‘Paisa’ frog discovered in Colombia

Hyloscirtus Antioquia (Photo: Mauricio Rivera)

A finger-length frog, the color of milky coffee stained with weak yellow botches, has been identified as a new species, Hyloscirtus Antioquia, by researchers in Colombia.

The discovery was made public last week in the US magazine Herpetologica, by researchers from the University of Antioquia, in the northern Colombian department of the same name.

Although the frog is not particularly rare, it had long been confused with another species, the Hyloscirtus Larinopygion, which is found primarily in northern Ecuador.

Researchers realized that although the Larinopygion species had made it over the border into Colombia, it had not yet reached Antioquia, meaning that the new goggle-eyed frog is a true “paisa” – Antioquian born and bred – and can rightfully take its place alongside the “Bandeja Paisa” and the arepa flatbread as regional symbols.

“The species from Antioquia is very different, it has different coloration and different morphogical structures,” explained Mauricio Rivera Correa, a researcher from the Antioquia Herpetology Group (GHA), part of the Biology department at the University of Antioquia.

The frog lives in streams in several different municipalities in Antioquia, including Bello and Envigado, near Colombia’s second city Medellin. The study states that it lives at an altitude of between 7200 and 10,500 feet and only comes out at night.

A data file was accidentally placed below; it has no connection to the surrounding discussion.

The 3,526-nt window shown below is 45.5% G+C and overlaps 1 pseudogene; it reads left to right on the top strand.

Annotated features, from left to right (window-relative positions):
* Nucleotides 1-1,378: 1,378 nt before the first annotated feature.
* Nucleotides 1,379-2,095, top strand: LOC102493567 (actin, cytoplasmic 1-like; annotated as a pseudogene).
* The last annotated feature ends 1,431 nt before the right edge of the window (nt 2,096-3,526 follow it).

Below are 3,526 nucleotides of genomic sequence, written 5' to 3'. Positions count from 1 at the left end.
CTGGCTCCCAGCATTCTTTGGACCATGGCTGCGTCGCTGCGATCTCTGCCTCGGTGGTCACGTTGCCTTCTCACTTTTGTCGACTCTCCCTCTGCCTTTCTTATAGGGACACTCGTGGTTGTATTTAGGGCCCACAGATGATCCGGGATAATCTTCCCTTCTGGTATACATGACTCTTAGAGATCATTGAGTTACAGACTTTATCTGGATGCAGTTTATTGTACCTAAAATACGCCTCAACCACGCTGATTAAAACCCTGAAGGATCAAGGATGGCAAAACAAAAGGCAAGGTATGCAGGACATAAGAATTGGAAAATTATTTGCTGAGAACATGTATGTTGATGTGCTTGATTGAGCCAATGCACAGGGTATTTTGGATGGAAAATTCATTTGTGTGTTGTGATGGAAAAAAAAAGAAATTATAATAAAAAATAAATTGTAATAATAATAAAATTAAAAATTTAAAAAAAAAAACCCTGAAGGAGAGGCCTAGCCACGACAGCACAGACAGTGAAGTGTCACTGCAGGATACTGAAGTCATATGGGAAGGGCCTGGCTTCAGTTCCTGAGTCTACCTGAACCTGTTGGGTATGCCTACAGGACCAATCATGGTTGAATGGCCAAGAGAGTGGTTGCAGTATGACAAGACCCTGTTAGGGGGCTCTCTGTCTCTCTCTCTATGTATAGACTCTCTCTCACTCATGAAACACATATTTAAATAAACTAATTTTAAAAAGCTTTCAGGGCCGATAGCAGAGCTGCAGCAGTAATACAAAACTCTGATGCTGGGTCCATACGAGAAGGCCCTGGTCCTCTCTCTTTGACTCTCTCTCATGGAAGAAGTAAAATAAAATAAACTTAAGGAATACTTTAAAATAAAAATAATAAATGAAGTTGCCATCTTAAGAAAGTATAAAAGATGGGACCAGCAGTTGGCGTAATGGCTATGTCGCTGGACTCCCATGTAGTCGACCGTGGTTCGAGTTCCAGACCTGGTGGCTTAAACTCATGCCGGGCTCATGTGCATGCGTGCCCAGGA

Colombia was named by NGO Conservation International as one of 17 “Megadiversity” countries, and is in the top four most biodiverse countries in the world. Rivera says that the major reason for this is the country’s Andean mountains.

“While it’s difficult enough for humans to pass from one hill to the next, for biodiversity the mountains act as a mechanism of isolation,” Rivera said. Since each isolated valley has its own local ecosystem, animals end up evolving in such a way that they become specifically kitted out for the very particular challenges that their local ecosystem brings, resulting in an explosion of diversity.

According to 2004 data from the United Nations, Colombia has almost 55,000 species of amphibian, second only to Brazil.

Researchers would work from 6pm to 2am, equipped with – amongst other things – headtorches, cameras and specialized microhpones. They would scour the riverbanks, trying to pick out the frog’s distinctive call above the gurgling of the stream. Rivera said that the most they had ever found in a single night was four. Once found, the researchers would lie there, observing the frogs’ behavior, hoping to better understand them and so develop conservation strategies.

One aspect of the frog’s behavior that continues to mystify concerns its bulbous toes, which possess a strucutre that appears to have some use during or before mating. Rivera speculated that “it may have something to do with how the males stimulate the females.”

In early August a team from the Smithsonian Institute announced the discovery of a new species of carniverous mammal: the “olinguito.” Like the Antioquean frog, the olinguito had long been confused for another species, the olinga. It was the first new species of carnivore to be identified in the Americas for 35 years.

MORE: Carnivorous mammal, cutely named olinguito, discovered in Colombia



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